After the darkness and dormancy of winter life restarts, almost as if the punishing frosts, snows and winds had never happened. The season of spring starts to take hold, colours reappear, foliage regrows and landscapes transform to offer different looks, feels and opportunities for interaction. This can be truly impactful when it manifests in video games. Where winter revealed the bones of landscapes and their design, spring brings a softer touch, its re-birth and revitalisation draping life and colour back over lands. Spring can empower a landscape to represent and symbolise in its own way. By adding these into games' story arcs and narratives, a whole new side of the landscape can be seen and experienced - one where the land tells stories of recovery, shows an ability to cleanse and has an ability to enhance peace and quiet, all while under the drape of a colourful, full of life landscape, giving the land an entirely new look and atmosphere.
Just under a year after the launch of Everybody's Gone to the Rapture, a "walking simulator" about dealing with loss in Shropshire in 1984, it won three BAFTAs. For its developer The Chinese Room, it seemed things couldn't get any better. Fans anxiously awaited the studio's next big project. They're still waiting.
There's a shot in the war movie The Thin Red Line that I can't stop thinking about: soldiers scattered over a distant hill, crouched in the grass, waiting. What happens? Nothing. Or rather, nothing you can type into a shooting script and then stick on the screen. But at the same time, everything happens: the mood shifts, the calm breaks. And all because the light has changed: a cloud moving across the sky, a darkening, a transition.
From its opening shot, Everybody's Gone to the Rapture shows precisely how its three-year development was spent. It's an absolutely gorgeous PlayStation 4 title that puts its bucolic visuals front and centre - where CryEngine is tasked to render a picturesque Shropshire village. Developer The Chinese Room uses the engine's superb lighting and post effects to ramp up the atmosphere. But with such a determined drive towards photo-realism, has its frame-rate been overlooked?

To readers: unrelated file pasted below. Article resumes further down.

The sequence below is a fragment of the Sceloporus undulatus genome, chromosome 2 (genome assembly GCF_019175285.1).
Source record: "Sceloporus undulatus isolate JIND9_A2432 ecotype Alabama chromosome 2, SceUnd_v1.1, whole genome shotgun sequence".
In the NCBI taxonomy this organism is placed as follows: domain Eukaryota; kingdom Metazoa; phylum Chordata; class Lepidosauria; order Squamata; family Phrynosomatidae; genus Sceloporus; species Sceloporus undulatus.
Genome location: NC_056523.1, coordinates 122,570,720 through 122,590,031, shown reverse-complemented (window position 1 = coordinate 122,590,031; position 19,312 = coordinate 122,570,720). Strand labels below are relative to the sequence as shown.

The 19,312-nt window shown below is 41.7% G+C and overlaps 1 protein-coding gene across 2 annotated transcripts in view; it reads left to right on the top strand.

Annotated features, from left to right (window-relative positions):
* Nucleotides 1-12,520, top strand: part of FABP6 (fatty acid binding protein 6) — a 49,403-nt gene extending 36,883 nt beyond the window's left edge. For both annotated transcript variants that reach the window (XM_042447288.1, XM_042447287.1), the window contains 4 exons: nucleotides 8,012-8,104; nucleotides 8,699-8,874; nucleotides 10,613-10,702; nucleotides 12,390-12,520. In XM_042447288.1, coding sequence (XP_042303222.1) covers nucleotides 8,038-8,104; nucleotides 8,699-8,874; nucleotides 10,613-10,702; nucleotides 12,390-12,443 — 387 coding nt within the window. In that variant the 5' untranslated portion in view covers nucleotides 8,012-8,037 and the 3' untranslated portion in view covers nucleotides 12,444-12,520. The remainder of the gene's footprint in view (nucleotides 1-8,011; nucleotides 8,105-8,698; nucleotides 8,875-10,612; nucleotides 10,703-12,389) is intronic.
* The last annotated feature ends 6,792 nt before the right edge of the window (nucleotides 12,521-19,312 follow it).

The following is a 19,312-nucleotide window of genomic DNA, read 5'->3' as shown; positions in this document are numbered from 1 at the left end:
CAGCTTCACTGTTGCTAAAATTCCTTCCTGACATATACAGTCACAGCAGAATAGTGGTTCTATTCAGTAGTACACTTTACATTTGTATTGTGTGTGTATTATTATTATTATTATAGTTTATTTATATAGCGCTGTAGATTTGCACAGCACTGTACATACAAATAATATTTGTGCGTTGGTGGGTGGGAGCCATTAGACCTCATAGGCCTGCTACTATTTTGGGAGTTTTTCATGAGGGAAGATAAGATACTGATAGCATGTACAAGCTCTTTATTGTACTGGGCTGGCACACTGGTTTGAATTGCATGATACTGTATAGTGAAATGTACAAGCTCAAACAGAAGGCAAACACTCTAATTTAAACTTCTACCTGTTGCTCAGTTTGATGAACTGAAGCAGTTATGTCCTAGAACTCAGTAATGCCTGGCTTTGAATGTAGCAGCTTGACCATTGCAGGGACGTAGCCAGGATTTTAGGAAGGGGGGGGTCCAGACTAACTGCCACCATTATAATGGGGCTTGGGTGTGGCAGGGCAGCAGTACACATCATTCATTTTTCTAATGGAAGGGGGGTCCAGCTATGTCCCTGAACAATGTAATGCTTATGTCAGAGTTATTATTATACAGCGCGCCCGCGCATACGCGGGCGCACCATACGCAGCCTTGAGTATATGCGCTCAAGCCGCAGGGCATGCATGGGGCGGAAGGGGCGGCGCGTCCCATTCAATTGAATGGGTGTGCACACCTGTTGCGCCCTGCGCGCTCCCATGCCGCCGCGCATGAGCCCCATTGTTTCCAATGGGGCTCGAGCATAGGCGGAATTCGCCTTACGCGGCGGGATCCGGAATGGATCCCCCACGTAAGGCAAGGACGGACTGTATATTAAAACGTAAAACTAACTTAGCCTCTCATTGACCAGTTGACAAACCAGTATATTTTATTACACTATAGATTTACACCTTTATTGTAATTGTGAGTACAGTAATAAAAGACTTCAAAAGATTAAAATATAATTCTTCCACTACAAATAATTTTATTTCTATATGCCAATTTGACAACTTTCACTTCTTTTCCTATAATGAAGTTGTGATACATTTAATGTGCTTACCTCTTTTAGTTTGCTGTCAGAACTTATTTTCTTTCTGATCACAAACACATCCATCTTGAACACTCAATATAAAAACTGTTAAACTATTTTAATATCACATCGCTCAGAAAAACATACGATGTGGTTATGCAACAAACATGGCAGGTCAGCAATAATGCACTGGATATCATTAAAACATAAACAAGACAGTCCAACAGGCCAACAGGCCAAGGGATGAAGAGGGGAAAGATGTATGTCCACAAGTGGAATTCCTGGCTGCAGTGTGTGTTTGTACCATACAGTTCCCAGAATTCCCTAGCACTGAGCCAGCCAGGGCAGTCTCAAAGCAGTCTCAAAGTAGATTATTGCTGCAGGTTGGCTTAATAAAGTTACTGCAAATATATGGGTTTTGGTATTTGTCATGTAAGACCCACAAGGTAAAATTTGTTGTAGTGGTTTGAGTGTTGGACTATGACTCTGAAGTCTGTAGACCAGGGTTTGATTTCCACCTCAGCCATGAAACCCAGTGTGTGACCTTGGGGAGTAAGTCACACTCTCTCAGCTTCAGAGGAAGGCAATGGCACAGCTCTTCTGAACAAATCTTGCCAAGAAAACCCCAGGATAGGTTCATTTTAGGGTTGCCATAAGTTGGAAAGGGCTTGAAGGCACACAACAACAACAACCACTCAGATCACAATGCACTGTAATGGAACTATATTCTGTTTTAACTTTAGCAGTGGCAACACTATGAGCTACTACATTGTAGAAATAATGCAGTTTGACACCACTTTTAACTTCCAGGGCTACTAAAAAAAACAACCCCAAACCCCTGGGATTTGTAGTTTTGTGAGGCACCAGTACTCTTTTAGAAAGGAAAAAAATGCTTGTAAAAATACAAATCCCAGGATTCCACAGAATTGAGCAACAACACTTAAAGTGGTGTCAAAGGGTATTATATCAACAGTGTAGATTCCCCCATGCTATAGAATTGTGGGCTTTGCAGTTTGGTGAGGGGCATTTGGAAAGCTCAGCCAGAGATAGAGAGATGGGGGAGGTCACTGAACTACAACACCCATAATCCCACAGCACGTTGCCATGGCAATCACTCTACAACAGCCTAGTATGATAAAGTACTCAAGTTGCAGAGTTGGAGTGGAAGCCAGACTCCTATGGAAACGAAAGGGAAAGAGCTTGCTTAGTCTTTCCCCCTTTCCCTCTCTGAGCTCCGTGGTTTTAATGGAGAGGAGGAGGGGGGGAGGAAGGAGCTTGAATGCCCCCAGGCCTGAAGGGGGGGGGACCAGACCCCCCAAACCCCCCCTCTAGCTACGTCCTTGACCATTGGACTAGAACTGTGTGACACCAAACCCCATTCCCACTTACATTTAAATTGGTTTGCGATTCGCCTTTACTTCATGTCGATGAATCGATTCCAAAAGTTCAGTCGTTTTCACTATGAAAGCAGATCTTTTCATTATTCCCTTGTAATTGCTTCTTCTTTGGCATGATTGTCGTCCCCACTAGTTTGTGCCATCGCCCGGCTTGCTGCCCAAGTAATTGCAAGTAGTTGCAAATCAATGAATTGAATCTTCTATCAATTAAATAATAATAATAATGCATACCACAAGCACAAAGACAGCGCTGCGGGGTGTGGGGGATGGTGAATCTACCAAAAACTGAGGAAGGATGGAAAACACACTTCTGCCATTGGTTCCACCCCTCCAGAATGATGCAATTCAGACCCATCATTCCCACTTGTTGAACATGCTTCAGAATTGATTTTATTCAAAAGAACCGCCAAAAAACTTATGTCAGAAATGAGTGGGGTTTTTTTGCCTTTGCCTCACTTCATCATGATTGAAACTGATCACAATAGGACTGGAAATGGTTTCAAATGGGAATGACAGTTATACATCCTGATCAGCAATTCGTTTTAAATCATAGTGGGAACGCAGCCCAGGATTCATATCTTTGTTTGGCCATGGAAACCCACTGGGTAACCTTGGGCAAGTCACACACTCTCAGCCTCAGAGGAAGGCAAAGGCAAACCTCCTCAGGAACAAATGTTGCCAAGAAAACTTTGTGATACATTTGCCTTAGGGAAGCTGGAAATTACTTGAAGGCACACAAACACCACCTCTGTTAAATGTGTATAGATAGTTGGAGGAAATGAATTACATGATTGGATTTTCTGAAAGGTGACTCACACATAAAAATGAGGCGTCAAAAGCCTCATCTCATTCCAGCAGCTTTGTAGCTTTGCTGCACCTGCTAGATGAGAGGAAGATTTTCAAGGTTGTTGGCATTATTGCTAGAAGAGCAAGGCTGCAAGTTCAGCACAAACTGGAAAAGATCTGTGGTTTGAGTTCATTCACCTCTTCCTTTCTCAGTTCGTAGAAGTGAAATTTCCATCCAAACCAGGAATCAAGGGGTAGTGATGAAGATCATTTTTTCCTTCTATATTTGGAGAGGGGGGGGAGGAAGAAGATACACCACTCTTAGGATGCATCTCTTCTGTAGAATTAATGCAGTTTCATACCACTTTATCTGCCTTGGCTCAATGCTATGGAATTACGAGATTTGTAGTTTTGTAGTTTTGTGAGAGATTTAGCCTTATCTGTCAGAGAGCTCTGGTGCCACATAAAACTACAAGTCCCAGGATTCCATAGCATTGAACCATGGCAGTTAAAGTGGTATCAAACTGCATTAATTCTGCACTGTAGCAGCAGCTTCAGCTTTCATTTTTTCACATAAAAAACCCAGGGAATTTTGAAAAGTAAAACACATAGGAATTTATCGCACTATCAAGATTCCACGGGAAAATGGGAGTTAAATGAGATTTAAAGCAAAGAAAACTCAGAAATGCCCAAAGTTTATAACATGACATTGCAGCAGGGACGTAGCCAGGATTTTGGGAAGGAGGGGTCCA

Everybody's Gone to the Rapture's co-director Jessica Curry is not your typical video game developer. Having a background as a film composer is one detail that sets her apart from the pack, but what's probably more important is that she's co-directed three successful commercial games without being a gamer herself. How did this happen?
"When a day you happen to know is Wednesday starts off by sounding like Sunday, there is something seriously wrong somewhere."
Everybody's Gone to the Rapture might not make a lot of sense, at least at first. Its small cast of five characters are relegated to bobbing orbs of ectoplasm that occasionally manifest themselves as ghostly apparitions of things past. Pay phones ring, only to shout cryptic messages to you, and nothing stays the same for very long. Unraveling Rapture's core mystery, however, is only one diversion. The real reason for existing within Rapture is simply to experience this beautifully melancholy piece of surreal interactive prose.
2014 is upon us, and it promises riches and glory unlike any year before it. With their launches under their belts, the next generation of consoles will, hopefully, show us what they're made of. Virtual reality headsets may make their mark on the mainstream. And with a raft of crowdfunded games due out over the next 12 months, 2014 should tell us whether all that money we pumped into promising projects on Kickstarter was worth it.
Last week we did a postmortem on The Chinese Room's experimental horror sequel Amnesia: A Machine for Pigs, and as fascinating as it was to hear all the decisions that went into developing that, I couldn't help wonder about the Brighton-based studio's upcoming PS4-exclusive first-person exploration game, Everybody's Gone to the Rapture.
The evocative title aims to explore rural Shropshire an hour before the end of the world. When studio head Dan Pinchbeck discussed Rapture last summer, it was said to feature a Majora's Mask-esque time mechanic that would constrain each playthrough to about an hour. When asked about this now, Pinchbeck laughs, "Yeah, that's gone."
"Originally, when we started the game off it was going to be an hour long for each playthrough. It would be almost like kind of a Groundhog Day or 12:01-type thing where you've got an hour. How far can you get? How much can you explore? Imagine reading a novel and you're really into it, and 30 pages before the end someone comes up and takes it out of your hand and goes, 'I'm afraid that's it. Your time's up.' It's an artificial conceit that doesn't necessarily produce a good player experience." Time limits, Pinchbeck notes, are "probably more suited to an arcade-style game, but not really good for a non-linear story-driven drama."